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By: Susan Fallon Brown, VP Global Strategy and Business Development, Monster and Military.com
May 6, 2019

It’s no secret—the current labor market is stronger than it has been in years. Employers are in hot pursuit of the right fit for their open positions but may be overlooking one of our most capable and untapped talent communities: military spouses.

Military spouses represent an incredible depth of technical skills and capabilities and bring to the table an added level of diversity, resiliency, determination, focus and leadership skills—all of which can help accelerate an organization’s ability to meet its business goals and objectives.

Unfortunately, as documented in recent studies from Blue Star Families and the US Chamber of Commerce, military spouses are unemployed at four times the national unemployment rate. 

Even more of these spouses are underemployed—working in part-time or seasonal jobs while seeking a full-time role, accepting positions that require less skill or responsibility than previous roles, or being hired into jobs those that don’t fully utilize their education or experience. 

At Monster and Military.com, we spend a lot of time connecting with veterans and their families to discuss employment opportunities and career challenges.

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By Susan Fallon Brown
Byline Originally Posted on Government Executive 
April 18, 2019

When it comes to recruiting top talent, federal agencies may have a hard time competing with the private sector on compensation and efficiency of the hiring process, but most have one great advantage: mission. Government employees are scientists, investigators, analysts, and attorneys. They’re researchers trying to cure cancer; engineers working to launch rockets to Mars; cybersecurity specialists fighting digital threats, and medical professionals providing services to veterans.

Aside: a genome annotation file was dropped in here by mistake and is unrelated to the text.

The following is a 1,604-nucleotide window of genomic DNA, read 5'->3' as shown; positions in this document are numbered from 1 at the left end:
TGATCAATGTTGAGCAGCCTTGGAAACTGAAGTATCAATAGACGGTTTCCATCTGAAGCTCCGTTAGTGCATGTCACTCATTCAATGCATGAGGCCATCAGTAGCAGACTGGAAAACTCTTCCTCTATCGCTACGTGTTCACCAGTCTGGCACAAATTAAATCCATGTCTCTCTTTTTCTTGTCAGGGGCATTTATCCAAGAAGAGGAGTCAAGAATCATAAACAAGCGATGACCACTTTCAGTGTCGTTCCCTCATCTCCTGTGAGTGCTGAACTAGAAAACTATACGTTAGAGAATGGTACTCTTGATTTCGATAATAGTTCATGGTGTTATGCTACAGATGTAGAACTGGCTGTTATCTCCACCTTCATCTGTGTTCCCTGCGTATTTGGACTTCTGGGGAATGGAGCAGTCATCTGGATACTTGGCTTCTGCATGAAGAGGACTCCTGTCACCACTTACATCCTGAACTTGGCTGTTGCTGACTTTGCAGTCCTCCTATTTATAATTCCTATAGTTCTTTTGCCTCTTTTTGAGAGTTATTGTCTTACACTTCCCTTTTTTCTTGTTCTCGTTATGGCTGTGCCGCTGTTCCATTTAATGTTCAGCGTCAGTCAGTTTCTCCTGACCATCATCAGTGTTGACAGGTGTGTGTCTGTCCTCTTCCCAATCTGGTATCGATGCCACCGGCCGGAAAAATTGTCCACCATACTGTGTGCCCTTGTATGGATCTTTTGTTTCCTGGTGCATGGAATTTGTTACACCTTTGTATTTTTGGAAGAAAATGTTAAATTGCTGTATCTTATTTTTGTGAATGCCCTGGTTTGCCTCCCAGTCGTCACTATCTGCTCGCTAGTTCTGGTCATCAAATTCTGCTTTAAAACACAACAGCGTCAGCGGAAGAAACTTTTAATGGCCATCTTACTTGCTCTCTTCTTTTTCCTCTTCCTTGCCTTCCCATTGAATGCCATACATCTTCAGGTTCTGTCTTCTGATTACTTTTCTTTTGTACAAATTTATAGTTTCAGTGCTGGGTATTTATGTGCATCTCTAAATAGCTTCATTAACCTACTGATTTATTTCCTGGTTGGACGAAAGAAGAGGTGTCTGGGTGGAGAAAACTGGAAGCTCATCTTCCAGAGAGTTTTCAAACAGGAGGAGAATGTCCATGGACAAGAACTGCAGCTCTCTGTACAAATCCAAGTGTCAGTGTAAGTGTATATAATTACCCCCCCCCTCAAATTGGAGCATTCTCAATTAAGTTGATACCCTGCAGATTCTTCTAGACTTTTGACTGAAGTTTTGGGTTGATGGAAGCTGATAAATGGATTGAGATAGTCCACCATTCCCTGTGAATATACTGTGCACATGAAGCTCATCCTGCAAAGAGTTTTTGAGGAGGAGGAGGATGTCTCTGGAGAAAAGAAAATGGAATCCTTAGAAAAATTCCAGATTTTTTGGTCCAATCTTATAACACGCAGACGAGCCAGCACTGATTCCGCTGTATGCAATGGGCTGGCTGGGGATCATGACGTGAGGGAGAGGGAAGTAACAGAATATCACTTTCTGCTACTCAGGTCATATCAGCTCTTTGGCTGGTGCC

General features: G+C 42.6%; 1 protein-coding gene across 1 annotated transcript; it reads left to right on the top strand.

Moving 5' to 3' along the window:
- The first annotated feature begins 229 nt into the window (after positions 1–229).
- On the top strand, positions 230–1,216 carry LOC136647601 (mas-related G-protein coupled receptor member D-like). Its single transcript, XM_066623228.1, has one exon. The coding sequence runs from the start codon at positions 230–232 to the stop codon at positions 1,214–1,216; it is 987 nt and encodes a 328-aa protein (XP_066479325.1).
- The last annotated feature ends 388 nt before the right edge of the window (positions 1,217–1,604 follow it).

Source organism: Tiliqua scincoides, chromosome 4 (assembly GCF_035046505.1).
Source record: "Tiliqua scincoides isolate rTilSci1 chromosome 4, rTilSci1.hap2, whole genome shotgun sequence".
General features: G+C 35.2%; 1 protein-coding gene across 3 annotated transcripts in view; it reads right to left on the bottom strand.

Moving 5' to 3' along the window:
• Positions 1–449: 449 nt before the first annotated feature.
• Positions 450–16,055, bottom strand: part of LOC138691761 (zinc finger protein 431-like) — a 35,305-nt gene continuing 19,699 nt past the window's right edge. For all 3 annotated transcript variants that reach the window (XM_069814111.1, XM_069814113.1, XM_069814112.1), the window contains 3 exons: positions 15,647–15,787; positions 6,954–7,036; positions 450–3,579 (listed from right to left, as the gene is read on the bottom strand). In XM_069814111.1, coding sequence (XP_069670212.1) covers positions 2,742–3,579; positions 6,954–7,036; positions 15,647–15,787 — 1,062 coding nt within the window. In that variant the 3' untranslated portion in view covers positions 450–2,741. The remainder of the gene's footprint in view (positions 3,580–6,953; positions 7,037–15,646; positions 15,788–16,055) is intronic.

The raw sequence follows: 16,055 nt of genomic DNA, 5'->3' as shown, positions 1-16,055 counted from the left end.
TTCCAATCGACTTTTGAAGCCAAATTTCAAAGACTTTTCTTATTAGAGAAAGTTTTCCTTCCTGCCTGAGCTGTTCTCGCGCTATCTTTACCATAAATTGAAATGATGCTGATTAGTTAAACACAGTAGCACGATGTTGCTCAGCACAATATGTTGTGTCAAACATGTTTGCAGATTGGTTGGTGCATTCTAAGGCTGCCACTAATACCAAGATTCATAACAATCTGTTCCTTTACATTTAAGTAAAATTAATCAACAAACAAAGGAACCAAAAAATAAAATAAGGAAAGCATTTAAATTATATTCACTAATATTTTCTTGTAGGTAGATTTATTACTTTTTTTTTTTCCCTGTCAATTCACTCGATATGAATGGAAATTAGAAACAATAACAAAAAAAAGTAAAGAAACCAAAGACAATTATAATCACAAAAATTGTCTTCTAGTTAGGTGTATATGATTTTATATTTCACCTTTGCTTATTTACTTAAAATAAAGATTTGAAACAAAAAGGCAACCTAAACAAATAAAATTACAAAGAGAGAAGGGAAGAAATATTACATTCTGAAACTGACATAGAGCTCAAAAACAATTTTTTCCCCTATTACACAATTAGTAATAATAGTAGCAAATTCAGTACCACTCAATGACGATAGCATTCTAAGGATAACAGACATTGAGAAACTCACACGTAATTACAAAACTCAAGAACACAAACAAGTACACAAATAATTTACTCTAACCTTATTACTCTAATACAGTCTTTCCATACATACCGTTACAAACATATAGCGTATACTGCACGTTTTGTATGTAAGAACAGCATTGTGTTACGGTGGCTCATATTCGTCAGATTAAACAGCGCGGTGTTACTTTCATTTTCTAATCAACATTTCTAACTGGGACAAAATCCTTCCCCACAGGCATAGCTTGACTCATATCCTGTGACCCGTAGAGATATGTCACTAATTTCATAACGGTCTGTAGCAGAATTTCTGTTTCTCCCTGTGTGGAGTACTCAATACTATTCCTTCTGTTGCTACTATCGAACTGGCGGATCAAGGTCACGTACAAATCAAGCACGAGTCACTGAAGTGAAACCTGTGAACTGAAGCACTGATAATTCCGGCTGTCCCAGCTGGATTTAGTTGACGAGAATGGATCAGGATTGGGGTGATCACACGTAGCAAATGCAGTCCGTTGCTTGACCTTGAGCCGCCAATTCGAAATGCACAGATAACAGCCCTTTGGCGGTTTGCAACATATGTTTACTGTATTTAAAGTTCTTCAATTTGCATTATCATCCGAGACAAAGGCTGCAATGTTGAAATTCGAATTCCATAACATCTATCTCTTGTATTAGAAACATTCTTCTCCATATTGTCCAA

In a world where people want to feel as if they’re contributing to a greater cause, there’s no better place to look for mission-driven work than a government agency. Job seekers of all ages place higher value on an organization’s mission than other factors—42% of federal employees indicated in a recent survey. And good news for the government trying to attract younger workers: nearly half of millennials say they want to work for an employer because of its mission-driven work.

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CACI International and PenFed also recognized as finalists at NVTC’s Dec. 3 Tech 100 party

TYSONS CORNER, Va. — December 4, 2018 — The Northern Virginia Technology Council (NVTC) Veterans Employment Initiative (VEI), along with Monster and Military.com, announced today that IntelliDyne, LLC is the winner of the third annual Veteran Service Award.

The VEI Veteran Service Award is sponsored by Monster and Military.com, the premier recruiting solution providers for veterans and employers in the United States, and honors NVTC member companies who have demonstrated a superlative level of engagement with the VEI and support for the Veteran community. IntelliDyne, LLC, a Virginia Values Veterans (V3) certified company, was selected for the focused engagement of its talent acquisition team, and for creating unique opportunities to connect with job seeking Veterans and military spouses. Additionally, IntelliDyne has been a consistent leader in supporting the larger Veteran and military family community. 

In addition to IntelliDyne, LLC, CACI International, Inc. and PenFed were also finalists for the award.